Supervisory convergence in Europe


Financier Worldwide Magazine

June 2017 Issue

At a time when the future of the European project itself has been called into question by political upheaval in the UK and elections in France and Germany, it is notable that there have been increased efforts by some European institutions to boost pan-European integration and regulatory convergence.

Increasingly, European institutions are pushing for the streamlining and convergence of regulations, particularly in the asset management and financial services industries, in order to tackle perceived shortcomings in these areas. While the goal of establishing a common supervisory culture is a challenging task, it is also an important one for regulators and Member States alike.

For the European single market to function smoothly and efficiently, the argument goes, it is imperative that there is a convergence of regulatory and supervisory practices between the competent authorities (CAs) of the soon-to-be 27 European Member States. Though there are a number of common rules applicable across the European Union (EU), there are still divergent supervisory practices applicable across the Member States, and the presence of gaps in the regulatory landscape can present a risk to the effective oversight of cross-border organisations, for example, as well as the development of a level playing field in the financial services industry.

To plug any potential gaps, efforts are underway to revamp supervisory convergence across the EU. In late March, the Board of Supervisors of the European Securities and Markets Authority (ESMA) appointed João Sousa Gião, Member of the Board of Administration of the Comissão do Mercado de Valores Mobiliários (CMVM) of Portugal to serve as the chair of the ESMA’s Supervisory Convergence Standing Committee. This Committee is comprised of experts drawn from ESMA staff and the national CAs for securities markets regulation in Member States, and is responsible for policy development.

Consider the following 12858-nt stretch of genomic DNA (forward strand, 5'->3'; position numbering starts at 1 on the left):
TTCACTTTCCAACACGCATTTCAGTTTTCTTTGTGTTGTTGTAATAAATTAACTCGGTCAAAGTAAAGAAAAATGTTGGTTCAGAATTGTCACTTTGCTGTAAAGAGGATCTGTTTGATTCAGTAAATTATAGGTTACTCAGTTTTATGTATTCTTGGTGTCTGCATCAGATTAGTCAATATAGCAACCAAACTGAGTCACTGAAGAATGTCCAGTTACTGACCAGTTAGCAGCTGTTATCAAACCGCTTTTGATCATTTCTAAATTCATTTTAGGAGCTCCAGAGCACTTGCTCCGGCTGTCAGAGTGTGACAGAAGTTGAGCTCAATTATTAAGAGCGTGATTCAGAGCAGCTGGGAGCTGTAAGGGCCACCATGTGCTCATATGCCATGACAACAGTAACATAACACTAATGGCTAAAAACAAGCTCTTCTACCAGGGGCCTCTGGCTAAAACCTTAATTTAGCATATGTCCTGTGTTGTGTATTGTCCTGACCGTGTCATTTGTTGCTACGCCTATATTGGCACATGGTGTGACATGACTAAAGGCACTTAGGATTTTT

Though the Brexit vote has meant that a key cornerstone of the EU will soon be outside of the European project, the withdrawal of the UK will not have a negative bearing on European regulatory supervision.

According to the ESMA’s 2017 Supervisory Convergence Work Programme, the ESMA and national CAs will focus their supervisory convergence work on a number of priorities going forward. First, the implementation of MiFID II/MiFIR and the European Commission’s new market abuse regulation (MAR), including the underlying IT projects. The delay in application of MiFID II/MiFIR has meant preparations for their eventual implementation will remain a priority until early 2018. This will require CAs and the ESMA to dedicate considerable resources to overseeing preparatory work. Second, improving the quality of data collected by national CAs, by focusing on their efforts to prepare for, and to enforce compliance with, various reporting requirements under EU legislation, such as MiFID II/MiFIR, EMIR and AIFMD. Third, investor protection in the context of cross-border provision of services. And finally, convergence in the supervision of European Union central counterparties.